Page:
Set up as part of the Homotopia Festival, this year’s Diva Debate was brought to the Unity Theatre in order to highlight the forbidden lives of lesbian and bisexual women from the past to the present.
As the lights went up, Diva Magazine Editor and Chairwoman, Jane Czyzselska, explained about the event, then introduced the five panelists relating the subjects each of them were going to talk about to the audience, before inviting the first guest, author Diana Souhami, up to speak.
For the next ten minutes or so, she gave a lengthy talk on the historic perspective of the forbidden lives of lesbians and bisexual women in this country with the help of photographs on a screen at the back.
Using some examples of scandalous incidents that happened during Victorian and Edwardian times, she illustrated that the reason that women had to keep their affairs secret at the time was due to the laws that forbade gay men from expressing their desires, even though there weren’t any such laws for women.
Once she had finished speaking, it was the turn of LGBT Equality Advocate, Aderonke Apata, who described what it was like to be a lesbian or gay person in her home country of Nigeria, explaining that before colonisation same-sex relationships were allowed, but afterwards they were banned and it was criminalised, and this is something that is still in effect today, even though they now have independence.
I was shocked to discover that people in Nigeria are living in fear of prosecution if they don’t tell the authorities that they know a person is gay or lesbian, and I was also horrified at the fact that if this debate had been held there, everyone in attendance would go to prison, even if they were heterosexual like myself.
Although Apata now lives in the UK, she doesn’t find things any better and has had problems pleading her case for asylum with the authorities as they think she is lying about her sexuality. As a result, she has set up a support group for people like her and is currently campaigning to get things changed.
Next up was The Right Honourable Baroness Barker, who questioned why lesbians were seemingly everywhere, but were hidden and ignored. She tried to address why that was and why they still had not achieved the same recognition as gay men have done, stating that she thought that even though women had never been criminalised for same-sex relationships in the way that men have, they had learned to keep quiet and get by, almost like they were censoring themselves.
Her hope for the future was that they would achieve equality in practice, as well as in law, and that lesbians and bisexual women could do that by looking back at their history. The penultimate speaker of the night, intersex activist, lesbian, and independent academic, Valentino Vecchietti, talked about the issues that exist for intersex people growing up in Britain and of the discrimination there is towards them.She explained the problems that she personally faced when she hit puberty and started developing both male and female genes. As she wasn’t sure what was happening to her, she felt that she had to hide her identity from society and only came out in her thirties, which wasn’t an easy experience for her as she found that she was excluded from the lesbian clubs that she had been welcomed at before.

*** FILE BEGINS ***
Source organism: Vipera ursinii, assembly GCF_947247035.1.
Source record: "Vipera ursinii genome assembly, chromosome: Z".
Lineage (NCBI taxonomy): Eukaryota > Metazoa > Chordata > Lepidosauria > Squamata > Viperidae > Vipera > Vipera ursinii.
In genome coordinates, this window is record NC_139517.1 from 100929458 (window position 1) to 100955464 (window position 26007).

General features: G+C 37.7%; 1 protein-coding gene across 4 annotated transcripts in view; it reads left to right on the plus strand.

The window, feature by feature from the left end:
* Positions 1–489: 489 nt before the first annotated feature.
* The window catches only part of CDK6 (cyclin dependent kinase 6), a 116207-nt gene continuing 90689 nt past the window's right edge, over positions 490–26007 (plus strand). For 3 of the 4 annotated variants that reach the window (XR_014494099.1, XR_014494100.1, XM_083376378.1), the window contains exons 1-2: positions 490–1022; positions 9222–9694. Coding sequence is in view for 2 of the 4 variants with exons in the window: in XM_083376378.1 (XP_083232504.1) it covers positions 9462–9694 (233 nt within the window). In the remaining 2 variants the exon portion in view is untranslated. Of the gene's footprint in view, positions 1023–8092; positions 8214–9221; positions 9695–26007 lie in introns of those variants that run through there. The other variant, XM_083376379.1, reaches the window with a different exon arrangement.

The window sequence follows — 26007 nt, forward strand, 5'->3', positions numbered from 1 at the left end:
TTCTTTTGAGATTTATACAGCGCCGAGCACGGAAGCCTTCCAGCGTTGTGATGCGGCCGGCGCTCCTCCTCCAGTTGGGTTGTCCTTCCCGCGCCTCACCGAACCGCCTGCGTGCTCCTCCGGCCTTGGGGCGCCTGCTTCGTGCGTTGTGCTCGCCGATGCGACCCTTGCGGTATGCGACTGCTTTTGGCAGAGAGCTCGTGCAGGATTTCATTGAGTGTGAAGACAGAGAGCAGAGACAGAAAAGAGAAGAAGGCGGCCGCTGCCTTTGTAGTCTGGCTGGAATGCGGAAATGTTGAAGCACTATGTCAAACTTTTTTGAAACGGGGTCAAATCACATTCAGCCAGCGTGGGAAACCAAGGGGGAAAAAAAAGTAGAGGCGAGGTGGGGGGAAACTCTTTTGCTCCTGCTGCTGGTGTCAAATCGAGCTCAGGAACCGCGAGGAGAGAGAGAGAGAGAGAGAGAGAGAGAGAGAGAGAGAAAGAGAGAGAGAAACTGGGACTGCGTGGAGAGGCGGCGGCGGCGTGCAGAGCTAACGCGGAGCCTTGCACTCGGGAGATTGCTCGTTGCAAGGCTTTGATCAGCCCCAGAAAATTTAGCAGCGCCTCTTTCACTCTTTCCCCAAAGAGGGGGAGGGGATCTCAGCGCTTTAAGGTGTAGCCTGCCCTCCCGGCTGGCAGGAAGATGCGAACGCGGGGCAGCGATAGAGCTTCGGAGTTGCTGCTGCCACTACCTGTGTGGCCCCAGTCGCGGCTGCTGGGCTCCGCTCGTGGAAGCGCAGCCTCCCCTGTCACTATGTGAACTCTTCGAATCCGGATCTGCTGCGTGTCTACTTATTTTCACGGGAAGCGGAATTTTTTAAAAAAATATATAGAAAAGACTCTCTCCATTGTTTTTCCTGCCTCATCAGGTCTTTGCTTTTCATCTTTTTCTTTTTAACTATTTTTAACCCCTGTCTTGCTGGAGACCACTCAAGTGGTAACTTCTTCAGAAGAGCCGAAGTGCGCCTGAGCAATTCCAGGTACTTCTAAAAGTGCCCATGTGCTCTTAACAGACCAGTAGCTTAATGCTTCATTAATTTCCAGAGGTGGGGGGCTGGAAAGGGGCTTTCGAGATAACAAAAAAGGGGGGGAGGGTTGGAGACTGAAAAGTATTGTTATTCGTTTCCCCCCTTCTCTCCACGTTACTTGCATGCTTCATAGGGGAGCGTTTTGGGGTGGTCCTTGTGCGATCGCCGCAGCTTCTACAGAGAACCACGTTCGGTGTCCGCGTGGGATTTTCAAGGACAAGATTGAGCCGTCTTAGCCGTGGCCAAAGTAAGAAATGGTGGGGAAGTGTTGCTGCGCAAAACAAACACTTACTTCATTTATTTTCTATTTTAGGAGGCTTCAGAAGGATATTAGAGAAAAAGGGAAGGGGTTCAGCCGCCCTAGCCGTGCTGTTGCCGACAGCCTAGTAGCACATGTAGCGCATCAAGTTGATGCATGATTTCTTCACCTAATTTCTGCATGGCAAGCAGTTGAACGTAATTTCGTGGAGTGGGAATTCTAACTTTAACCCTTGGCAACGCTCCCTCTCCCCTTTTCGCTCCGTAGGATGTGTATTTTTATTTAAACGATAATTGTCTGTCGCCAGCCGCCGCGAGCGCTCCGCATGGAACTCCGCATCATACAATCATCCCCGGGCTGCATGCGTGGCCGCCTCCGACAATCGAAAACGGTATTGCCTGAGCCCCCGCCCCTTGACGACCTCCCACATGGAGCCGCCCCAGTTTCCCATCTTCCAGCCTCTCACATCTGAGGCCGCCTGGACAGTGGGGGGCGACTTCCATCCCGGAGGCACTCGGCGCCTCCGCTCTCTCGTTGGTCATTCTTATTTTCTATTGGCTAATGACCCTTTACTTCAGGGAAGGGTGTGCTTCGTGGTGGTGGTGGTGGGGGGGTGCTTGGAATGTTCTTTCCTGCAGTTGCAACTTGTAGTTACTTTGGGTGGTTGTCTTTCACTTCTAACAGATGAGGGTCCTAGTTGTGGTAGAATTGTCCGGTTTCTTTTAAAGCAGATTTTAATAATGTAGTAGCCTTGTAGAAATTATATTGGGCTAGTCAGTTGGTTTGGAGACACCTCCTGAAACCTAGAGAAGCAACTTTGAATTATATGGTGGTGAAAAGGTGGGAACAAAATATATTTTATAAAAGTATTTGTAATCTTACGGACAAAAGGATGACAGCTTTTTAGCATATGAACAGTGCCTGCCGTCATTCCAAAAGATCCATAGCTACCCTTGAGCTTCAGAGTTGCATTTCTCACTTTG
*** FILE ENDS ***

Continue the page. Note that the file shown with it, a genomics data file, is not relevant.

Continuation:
She explained the problems that she personally faced when she hit puberty and started developing both male and female genes. As she wasn’t sure what was happening to her, she felt that she had to hide her identity from society and only came out in her thirties, which wasn’t an easy experience for her as she found that she was excluded from the lesbian clubs that she had been welcomed at before.
Having thought a lot about this over the years, she told the audience that she hoped that one day ways could be found in which intersex people could be accepted more in society, then handing over to mic the final speaker of the evening, author, and journalist, Stephanie Theobald.
She started off by reading a short passage from her new novel, Sex Drive, about her road trip across America to search for her own lost libido, then she briefly discussed the taboos of masturbation and explained how things were slowly beginning to change in respect of this, then Jane Czyzselska returned to the podium and conducted a short question and answer session before bringing proceedings to an end.
This debate was certainly an eye opener. There were many things I had never even thought about. As I made my way home, I felt a lot of respect and empathy for the speaker’s who had shared their thoughts and experiences with us that evening.
Homotopia Festival still has plenty of events left to run. You can check them out here.